Space Solar Power Through Satellites A Possibility

In the future satellites could power Earth.



The sun is an endless source of energy, and the search for sustainable energy sources has led to technological developments to trap it. Every hour more solar energy reaches the Earth’s surface than what we can use in a year. We need to catch this energy source and make effective use of it. Photovoltaics are doing the job of capturing the sun’s rays and turning them into a fuel source, but the efforts are still falling short.

There are certain inherent challenges in turning this fuel source into useful energy. About 30 percent of the solar energy is reflected back in to the atmosphere. A significant amount of UV light is lost in the ozone layer and infrared wavelengths are absorbed by methane, carbon dioxide and water vapor. About 70% of the total light reaches the Earth’s surface.

Space solar sustainability solar energy

A good way to capture the maximum amount of radiation is to put photovoltaics on satellites in space and objects outside of our atmosphere to absorb the broader range of spectral wavelengths available. Additionally, such solar energy capture objects will not be hampered by clouding and nighttime and would be able to transmit substantially more energy than terrestrial solar panels.

The energy in the form of electromagnetic radiation can be beamed back to Earth in either laser or microwave form through antennas. An antenna on the ground could collect the waves or electromagnetic radiations from lasers and convert them back into electricity to be distributed. This would make it possible to directly transmit energy even to remote regions without extensive electrical infrastructure and overcome the drop in electricity generation from solar sources overnight.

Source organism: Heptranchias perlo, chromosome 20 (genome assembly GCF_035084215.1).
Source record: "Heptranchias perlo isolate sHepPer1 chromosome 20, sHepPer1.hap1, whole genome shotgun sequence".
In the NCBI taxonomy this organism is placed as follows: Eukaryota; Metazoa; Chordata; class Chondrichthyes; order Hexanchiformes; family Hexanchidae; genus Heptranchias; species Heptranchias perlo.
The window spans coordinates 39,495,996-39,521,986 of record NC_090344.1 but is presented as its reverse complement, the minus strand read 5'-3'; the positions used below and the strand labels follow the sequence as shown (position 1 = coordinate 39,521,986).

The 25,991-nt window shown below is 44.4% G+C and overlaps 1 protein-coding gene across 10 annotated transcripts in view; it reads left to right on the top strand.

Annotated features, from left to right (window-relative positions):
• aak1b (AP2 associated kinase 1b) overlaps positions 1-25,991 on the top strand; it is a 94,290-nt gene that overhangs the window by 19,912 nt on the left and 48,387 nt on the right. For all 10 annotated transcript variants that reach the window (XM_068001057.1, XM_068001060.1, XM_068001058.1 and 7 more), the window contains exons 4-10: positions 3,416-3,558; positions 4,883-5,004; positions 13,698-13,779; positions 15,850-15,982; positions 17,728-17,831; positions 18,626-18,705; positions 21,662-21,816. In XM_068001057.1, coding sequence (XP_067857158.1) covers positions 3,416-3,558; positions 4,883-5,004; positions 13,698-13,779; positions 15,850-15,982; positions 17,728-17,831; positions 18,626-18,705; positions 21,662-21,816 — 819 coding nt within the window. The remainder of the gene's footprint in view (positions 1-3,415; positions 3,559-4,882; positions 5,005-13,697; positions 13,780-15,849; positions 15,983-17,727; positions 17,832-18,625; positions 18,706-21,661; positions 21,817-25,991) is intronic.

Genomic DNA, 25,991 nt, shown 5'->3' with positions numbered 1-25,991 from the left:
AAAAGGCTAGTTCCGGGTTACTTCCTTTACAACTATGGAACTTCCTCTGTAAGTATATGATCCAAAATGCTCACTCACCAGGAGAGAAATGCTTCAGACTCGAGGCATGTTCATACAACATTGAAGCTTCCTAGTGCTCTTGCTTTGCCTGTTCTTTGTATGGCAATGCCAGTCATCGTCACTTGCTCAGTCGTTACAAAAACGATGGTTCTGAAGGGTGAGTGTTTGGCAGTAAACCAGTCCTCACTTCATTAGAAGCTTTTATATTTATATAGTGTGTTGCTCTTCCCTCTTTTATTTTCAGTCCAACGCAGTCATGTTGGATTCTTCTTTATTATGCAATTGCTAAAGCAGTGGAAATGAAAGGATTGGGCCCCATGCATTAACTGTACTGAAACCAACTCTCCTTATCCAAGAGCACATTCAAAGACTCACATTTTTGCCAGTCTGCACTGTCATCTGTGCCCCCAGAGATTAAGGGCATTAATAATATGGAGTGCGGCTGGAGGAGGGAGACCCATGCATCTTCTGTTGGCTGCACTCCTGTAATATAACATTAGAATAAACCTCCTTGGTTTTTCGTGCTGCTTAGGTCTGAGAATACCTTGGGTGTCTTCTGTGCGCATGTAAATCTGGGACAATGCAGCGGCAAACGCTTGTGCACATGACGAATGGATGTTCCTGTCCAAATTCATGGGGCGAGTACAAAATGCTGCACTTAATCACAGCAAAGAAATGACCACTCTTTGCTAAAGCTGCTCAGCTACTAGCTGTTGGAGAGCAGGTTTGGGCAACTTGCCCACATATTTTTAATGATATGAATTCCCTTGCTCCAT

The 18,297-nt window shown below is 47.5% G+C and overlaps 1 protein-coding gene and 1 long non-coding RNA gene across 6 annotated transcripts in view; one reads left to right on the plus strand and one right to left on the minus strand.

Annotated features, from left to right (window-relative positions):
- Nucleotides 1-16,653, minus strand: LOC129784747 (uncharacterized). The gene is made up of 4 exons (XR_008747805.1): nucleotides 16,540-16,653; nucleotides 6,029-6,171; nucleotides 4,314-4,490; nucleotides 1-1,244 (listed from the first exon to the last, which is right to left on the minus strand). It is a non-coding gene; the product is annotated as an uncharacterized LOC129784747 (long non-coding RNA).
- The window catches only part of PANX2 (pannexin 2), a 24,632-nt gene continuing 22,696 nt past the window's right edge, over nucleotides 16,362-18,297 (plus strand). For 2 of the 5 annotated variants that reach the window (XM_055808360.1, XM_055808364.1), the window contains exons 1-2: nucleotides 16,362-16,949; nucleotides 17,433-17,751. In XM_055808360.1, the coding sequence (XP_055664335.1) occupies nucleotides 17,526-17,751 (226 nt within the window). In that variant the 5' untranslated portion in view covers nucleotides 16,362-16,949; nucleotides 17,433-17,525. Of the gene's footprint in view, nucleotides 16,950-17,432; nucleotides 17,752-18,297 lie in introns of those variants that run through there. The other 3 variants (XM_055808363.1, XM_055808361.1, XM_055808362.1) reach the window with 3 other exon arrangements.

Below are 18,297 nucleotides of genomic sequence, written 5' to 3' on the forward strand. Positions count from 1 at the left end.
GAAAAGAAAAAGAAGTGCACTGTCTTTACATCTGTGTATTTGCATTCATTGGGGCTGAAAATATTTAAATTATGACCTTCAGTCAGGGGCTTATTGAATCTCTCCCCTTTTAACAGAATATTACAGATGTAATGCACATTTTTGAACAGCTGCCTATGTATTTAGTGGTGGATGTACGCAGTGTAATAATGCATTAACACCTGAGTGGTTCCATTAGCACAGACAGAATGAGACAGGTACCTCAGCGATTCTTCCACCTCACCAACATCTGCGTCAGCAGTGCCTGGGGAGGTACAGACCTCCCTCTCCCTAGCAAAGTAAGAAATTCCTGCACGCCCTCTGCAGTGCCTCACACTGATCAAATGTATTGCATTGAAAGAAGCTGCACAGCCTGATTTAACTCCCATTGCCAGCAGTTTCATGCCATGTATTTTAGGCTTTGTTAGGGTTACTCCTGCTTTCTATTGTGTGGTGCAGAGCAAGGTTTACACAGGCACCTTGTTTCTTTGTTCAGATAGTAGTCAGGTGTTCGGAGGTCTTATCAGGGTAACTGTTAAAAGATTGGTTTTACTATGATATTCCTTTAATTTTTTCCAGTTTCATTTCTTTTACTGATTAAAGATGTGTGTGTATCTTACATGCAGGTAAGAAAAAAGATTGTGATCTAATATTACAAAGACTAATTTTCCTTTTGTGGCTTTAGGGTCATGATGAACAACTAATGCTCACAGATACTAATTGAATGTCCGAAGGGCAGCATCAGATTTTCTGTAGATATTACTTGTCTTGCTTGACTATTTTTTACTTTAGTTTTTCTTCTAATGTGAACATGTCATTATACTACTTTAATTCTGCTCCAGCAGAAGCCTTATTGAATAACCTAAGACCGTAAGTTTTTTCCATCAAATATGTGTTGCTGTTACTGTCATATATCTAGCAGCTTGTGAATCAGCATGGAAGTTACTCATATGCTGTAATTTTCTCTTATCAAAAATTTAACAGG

The proposed devices for microwave transmission of solar power are huge – more than 3 km in diameter and weighing over 80,000 metric tons. Moreover, these devices need an extensive area of 3-10 kms on Earth for transmission catching. Hence laser-based transmission might be a better alternative with more compact instruments and smaller transmission areas. However, more satellites will be required to deliver the same amount of power as the microwave giants.

Secondly, such beaming devices will bypass the problem of energy storage. According to energy matching service Greenmatch, Space-based solar power (SBSP) could generate 40 times as much energy as Earth-based solar power.

There are some drawbacks to this alternative source of energy—the astronomical cost. The cost of production, launch, and assembly (which would most likely have to happen in space), currently make it commercially unviable. However, the technological advances made in recent years have brought down the costs, making SBSP a viable option. Currently, the key players in SBSP are China, the US and Japan. China is planning to send the first functioning prototype into space in 2022.

Researchers say that satellite and photovoltaic technologies have advanced sufficiently that the idea of solar energy satellites powering the Earth is now a real possibility.

Jeff Bezo’s Blue Origin and Elon Musk’s SpaceX have demonstrated the efficacy of putting out satellites in space. SpaceX’s Starlink broadband network plans to put out 30 tons of satellites a month. It is on course to potentially manufacture 40,000 satellites within five years, and launch all of them.

“The path to low-cost hardware has been shown,” said John Mankins, president of Artemis Innovation Management Solutions. “It’s modular and mass-produced. The hurdles of less-expensive launch and lowering hardware costs have been overcome.”

Photovoltaics were used for the first time on the Vanguard 1 mission in 1958.

Christy Gren
Christy Gren is an Industry Specialist Reporter at Industry Leaders Magazine she enjoys writing about Unicorns, Silicon Valley, Startups, Business Leaders and Innovators. Her articles provide an insight about the Power Players in the field of Technology, Auto, Manufacturing, and F&B.

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